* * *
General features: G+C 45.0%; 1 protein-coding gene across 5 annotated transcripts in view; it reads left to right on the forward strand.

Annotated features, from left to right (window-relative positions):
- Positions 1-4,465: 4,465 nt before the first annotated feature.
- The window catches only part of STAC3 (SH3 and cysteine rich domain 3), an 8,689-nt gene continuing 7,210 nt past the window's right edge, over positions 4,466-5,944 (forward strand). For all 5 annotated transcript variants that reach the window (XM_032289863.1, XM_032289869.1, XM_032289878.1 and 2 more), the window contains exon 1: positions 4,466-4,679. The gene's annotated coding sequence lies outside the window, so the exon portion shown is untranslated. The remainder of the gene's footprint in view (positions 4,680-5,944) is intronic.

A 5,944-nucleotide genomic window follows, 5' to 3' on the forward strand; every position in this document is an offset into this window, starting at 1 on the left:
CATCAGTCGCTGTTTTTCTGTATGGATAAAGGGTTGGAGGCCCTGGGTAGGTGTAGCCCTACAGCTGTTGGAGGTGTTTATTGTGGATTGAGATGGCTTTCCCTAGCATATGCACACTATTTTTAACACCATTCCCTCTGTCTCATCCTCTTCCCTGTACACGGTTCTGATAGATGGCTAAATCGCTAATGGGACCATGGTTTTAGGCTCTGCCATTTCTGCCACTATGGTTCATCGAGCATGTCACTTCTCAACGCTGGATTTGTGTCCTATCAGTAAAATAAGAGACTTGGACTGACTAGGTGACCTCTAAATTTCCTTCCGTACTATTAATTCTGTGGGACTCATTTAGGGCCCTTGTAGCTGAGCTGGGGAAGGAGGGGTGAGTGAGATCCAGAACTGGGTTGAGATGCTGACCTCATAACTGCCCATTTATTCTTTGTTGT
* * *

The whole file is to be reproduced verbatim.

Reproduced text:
General features: G+C 45.0%; 1 protein-coding gene across 5 annotated transcripts in view; it reads left to right on the forward strand.

Annotated features, from left to right (window-relative positions):
- Positions 1-4,465: 4,465 nt before the first annotated feature.
- The window catches only part of STAC3 (SH3 and cysteine rich domain 3), an 8,689-nt gene continuing 7,210 nt past the window's right edge, over positions 4,466-5,944 (forward strand). For all 5 annotated transcript variants that reach the window (XM_032289863.1, XM_032289869.1, XM_032289878.1 and 2 more), the window contains exon 1: positions 4,466-4,679. The gene's annotated coding sequence lies outside the window, so the exon portion shown is untranslated. The remainder of the gene's footprint in view (positions 4,680-5,944) is intronic.

A 5,944-nucleotide genomic window follows, 5' to 3' on the forward strand; every position in this document is an offset into this window, starting at 1 on the left:
CATCAGTCGCTGTTTTTCTGTATGGATAAAGGGTTGGAGGCCCTGGGTAGGTGTAGCCCTACAGCTGTTGGAGGTGTTTATTGTGGATTGAGATGGCTTTCCCTAGCATATGCACACTATTTTTAACACCATTCCCTCTGTCTCATCCTCTTCCCTGTACACGGTTCTGATAGATGGCTAAATCGCTAATGGGACCATGGTTTTAGGCTCTGCCATTTCTGCCACTATGGTTCATCGAGCATGTCACTTCTCAACGCTGGATTTGTGTCCTATCAGTAAAATAAGAGACTTGGACTGACTAGGTGACCTCTAAATTTCCTTCCGTACTATTAATTCTGTGGGACTCATTTAGGGCCCTTGTAGCTGAGCTGGGGAAGGAGGGGTGAGTGAGATCCAGAACTGGGTTGAGATGCTGACCTCATAACTGCCCATTTATTCTTTGTTGT